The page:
https://lists.swift.org/mailman/listinfo/swift-evolution


(Jean-Daniel) #6

Final
Can someone tell me what is the use of 'final' now that we have 'public' default to disallowing subclassing in importing modules? I know that 'final' has the added constraint of disallowing subclassing in the same module, but how useful is that? Does it hold its weight? Would we add it now if it did not exist?

As Matthew says, this is still important.

Lazy
This one is clearer: if Joe Groff's property behaviors proposal from last year is brought forward again, lazy can be demoted from a language keyword to a Standard Library property behavior. If Joe or anybody from the core team sees this: do we have any luck of having this awesome feature we discussed/designed/implemented in the Swift 4 timeframe?

Sadly, there is no chance to get property behaviors into Swift 4. Hopefully Swift 5, but it’s impossible to say right now.

Fileprivate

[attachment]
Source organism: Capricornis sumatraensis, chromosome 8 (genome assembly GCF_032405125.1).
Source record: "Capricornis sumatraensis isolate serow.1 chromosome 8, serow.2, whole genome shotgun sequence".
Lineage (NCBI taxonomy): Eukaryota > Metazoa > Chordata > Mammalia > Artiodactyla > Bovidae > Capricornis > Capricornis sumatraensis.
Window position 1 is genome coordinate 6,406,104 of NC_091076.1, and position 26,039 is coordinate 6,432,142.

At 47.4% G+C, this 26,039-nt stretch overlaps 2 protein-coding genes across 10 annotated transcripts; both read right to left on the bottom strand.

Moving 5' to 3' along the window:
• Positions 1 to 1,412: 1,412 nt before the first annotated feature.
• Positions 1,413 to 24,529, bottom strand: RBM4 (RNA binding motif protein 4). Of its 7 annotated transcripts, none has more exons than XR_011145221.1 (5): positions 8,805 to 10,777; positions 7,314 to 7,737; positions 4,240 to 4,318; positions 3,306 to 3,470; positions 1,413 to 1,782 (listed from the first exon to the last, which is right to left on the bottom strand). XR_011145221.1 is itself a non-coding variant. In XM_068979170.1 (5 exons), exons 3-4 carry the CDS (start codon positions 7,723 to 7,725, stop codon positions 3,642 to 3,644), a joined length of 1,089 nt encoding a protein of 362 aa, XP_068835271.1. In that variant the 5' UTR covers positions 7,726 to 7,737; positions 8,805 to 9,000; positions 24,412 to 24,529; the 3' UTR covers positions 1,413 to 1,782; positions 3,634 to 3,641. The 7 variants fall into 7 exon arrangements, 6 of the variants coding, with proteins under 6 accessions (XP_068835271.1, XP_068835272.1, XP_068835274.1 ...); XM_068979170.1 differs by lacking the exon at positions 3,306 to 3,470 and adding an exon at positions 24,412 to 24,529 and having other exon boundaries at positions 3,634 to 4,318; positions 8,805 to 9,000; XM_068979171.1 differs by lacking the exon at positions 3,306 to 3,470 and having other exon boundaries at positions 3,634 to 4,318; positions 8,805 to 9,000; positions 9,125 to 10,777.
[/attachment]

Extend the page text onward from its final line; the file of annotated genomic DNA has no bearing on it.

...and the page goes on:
I started the discussion early during the Swift 4 timeframe that I regret the change in Swift 3 which introduced a scoped private keyword. For me, it's not worth the increase in complexity in access modifiers. I was very happy with the file-scope of Swift pre-3. When discussing that, Chris Latner mentioned we'd have to wait for Phase 2 to re-discuss it and also show proof that people mostly used 'fileprivate' and not the new 'private' modifier as proof if we want the proposal to have any weight. Does anybody have a good idea for compiling stats from GitHub on this subject? First of all, I've always found the GitHub Search quite bad and don't know how much it can be trusted. Secondly, because 'private' in Swift 2 and 3 have different meanings, a simple textual search might get us wrong results if we don't find a way to filter on Swift 3 code.